• Technological disadvantages.  Limited access to soft- and hardware, trading programs etc.
  • Experience. Limited experience in analyzing companies, industries, trading practices, price history etc.
  • Connectivity. Limited access to key individuals in companies and the investing community. Seeking Alpha and other forums do not make up for this.
  • Time disadvantage. Unless you’re a professional you got a full-time job doing other stuff, leaving your evenings and weekends to do what the professionals do 8+ hours each day, every day.

But wait there’s more.

If you didn’t feel like the above applied to you, Congratulations! You are either a professional or delusional. If you are a professional, look at the list below.

Are you as smart as Susan and her competition?

Just as you have many disadvantages when you are facing Susan, Susan, in turn, faces her own disadvantages when going up against her competition. These are:

  • Everyone is looking at the same data (everyone has access to the same financial reporting, price history, company info, industry info, analysts’ reports, journals etc.).
  • Everyone has access to the same connections (CFOs, CEOs, analysts, investment experts etc.)
  • Everyone graduated Summa Cum Laude from an Ivy League school.
  • Everyone has the newest but the same technology.
  • Everyone has the best software from the same top vendors.
  • Everyone is paid huge sums of money to excel.
  • Everyone is on top of their game, spending all their professional time trying to excel.
  • Everyone is extremely clever at coming up with new ideas and new perspectives.
  • Everyone is extremely disciplined.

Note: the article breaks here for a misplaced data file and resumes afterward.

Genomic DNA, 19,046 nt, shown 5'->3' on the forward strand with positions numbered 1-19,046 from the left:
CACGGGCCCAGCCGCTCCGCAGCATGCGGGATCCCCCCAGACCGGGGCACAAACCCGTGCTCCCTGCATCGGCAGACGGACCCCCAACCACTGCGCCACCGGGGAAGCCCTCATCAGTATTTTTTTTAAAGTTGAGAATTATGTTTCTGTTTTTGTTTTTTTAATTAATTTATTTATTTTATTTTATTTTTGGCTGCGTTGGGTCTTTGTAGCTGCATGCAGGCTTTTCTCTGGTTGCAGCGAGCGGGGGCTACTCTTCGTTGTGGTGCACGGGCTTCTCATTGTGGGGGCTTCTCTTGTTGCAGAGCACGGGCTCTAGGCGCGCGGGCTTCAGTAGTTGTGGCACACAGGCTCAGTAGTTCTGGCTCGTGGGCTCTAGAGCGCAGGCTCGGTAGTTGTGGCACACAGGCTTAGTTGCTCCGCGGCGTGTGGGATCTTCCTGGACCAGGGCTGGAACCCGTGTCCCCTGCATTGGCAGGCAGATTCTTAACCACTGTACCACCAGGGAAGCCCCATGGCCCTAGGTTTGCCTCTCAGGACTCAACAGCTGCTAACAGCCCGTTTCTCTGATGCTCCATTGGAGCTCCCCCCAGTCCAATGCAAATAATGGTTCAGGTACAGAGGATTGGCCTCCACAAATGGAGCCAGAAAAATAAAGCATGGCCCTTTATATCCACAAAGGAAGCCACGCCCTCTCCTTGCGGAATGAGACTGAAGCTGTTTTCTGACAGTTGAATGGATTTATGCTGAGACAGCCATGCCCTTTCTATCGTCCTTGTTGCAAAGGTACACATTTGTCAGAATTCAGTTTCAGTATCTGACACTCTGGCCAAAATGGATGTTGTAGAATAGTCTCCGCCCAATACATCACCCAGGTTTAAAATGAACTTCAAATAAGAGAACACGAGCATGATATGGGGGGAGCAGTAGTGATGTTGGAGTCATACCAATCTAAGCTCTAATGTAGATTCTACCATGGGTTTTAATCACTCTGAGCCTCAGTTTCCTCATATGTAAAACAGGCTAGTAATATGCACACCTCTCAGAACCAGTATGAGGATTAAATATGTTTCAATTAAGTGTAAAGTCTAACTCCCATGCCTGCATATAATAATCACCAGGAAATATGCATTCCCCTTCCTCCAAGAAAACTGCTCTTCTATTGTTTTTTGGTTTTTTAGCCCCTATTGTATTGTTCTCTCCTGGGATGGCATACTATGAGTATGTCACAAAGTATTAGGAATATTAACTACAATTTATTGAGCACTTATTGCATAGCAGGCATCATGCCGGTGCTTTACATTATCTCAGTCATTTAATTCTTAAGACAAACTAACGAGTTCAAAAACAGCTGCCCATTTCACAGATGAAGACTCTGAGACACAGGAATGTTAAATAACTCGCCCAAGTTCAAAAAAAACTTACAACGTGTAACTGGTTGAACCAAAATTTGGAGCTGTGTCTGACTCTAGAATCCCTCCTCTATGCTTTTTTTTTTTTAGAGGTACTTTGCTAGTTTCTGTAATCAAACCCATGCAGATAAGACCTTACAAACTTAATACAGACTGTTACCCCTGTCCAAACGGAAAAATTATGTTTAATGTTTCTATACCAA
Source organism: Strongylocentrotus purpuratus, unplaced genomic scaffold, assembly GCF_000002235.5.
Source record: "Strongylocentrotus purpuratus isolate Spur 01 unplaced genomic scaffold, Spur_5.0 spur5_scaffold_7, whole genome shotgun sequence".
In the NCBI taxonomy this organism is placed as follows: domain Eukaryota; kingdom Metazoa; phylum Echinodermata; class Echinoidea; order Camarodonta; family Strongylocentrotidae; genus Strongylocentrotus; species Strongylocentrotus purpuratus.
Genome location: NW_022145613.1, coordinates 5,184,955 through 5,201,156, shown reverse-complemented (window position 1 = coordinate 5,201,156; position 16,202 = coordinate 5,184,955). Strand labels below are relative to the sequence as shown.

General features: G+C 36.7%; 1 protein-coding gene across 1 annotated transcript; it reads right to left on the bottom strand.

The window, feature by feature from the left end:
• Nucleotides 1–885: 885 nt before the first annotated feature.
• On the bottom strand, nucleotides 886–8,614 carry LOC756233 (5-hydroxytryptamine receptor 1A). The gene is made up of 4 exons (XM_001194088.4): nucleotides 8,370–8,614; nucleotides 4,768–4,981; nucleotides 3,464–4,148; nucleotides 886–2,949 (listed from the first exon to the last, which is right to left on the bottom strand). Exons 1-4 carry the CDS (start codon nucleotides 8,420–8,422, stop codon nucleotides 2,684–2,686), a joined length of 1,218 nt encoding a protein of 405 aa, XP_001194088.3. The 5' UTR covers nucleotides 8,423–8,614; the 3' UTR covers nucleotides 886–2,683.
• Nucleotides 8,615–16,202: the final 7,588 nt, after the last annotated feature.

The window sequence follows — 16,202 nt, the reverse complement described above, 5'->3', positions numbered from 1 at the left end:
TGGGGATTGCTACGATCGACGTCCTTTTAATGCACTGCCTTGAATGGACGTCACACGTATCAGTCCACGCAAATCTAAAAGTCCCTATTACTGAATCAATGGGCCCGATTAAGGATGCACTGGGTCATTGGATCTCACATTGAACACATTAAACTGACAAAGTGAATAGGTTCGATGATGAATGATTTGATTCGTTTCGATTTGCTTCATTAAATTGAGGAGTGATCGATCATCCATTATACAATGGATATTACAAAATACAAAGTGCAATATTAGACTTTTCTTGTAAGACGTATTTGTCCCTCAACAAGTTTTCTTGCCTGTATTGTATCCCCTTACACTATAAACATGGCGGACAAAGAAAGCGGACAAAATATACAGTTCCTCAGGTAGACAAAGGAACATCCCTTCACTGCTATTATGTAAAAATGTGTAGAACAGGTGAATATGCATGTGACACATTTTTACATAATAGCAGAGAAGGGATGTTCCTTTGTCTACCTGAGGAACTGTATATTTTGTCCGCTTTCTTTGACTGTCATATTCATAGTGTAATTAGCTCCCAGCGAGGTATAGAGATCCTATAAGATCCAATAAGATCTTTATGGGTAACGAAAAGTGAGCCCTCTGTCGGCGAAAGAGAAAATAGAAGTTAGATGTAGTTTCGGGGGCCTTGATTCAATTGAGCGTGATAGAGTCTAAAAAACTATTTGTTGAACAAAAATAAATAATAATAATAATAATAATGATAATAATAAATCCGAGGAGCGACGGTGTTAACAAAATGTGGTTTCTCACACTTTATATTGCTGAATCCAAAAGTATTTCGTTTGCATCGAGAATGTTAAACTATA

• Everyone has a CFA designation.
  • Everyone has earned an MBA.
  • Everyone is constantly upgrading themselves with new knowledge and processes.

These may not look like disadvantages. And indeed they are not when taken out of context. But in investing when everyone looks like the list above it is not an advantage. It simply the price of playing. It is the baseline. But the baseline has a cost. Here’s Charles Ellis again:

“Game theorists describe as zero sum those situations in which neither side will gain a significant advantage unless the other side suffers an equally significant failure. And if, over the long haul, the players are as evenly matched in skills, information, experience, and resources as professional investors today certainly appear to be, little systematic advantage will be gained and maintained by any of the players and their average annual experience will be to lag behind the market by the cost to play.”

– Charles Ellis, “Portfolio Operations,” Financial Analysts Journal, September–October 1971, 36–46

This is how you beat the market – finding your edge

In order to beat the market, you need to have an edge. You need to have something that makes you different than the other market participants. You need an edge to do something different. Two paths will lead you to do something different and ultimately beating the market:

  1. Knowing something that no one else does. (Read Michael Lewis’ The Big Short: Inside the Doomsday Machine for examples of this)
  2. Interpreting existing knowledge different from anyone else. (Buffet has become famous in his earlier days for investing in troubled companies).

When you ask yourself, “do I have an edge”? you need to look at the two above statements and determine where you set yourself apart. It is not enough to be smart, to be well read or any of the other traits that are simply required in order to play the game.

Other market participants are not missing anything. They are not overlooking a key piece of data, they are not overvaluing a company, and they have not failed to extrapolate important data.

Your competition does not make mistakes.

Your competition has thought of everything.

Just like you.

What is your answer to the most important question? Door #2

So what is your answer to the most important question?

Can you beat the market?

Unless you’re David Tepper or one of 8 other money managers you should answer No.

That’s the smart thing to answer.

That’s the only thing to answer.

When you enter door number 2, you reach passive index land. No surprise there.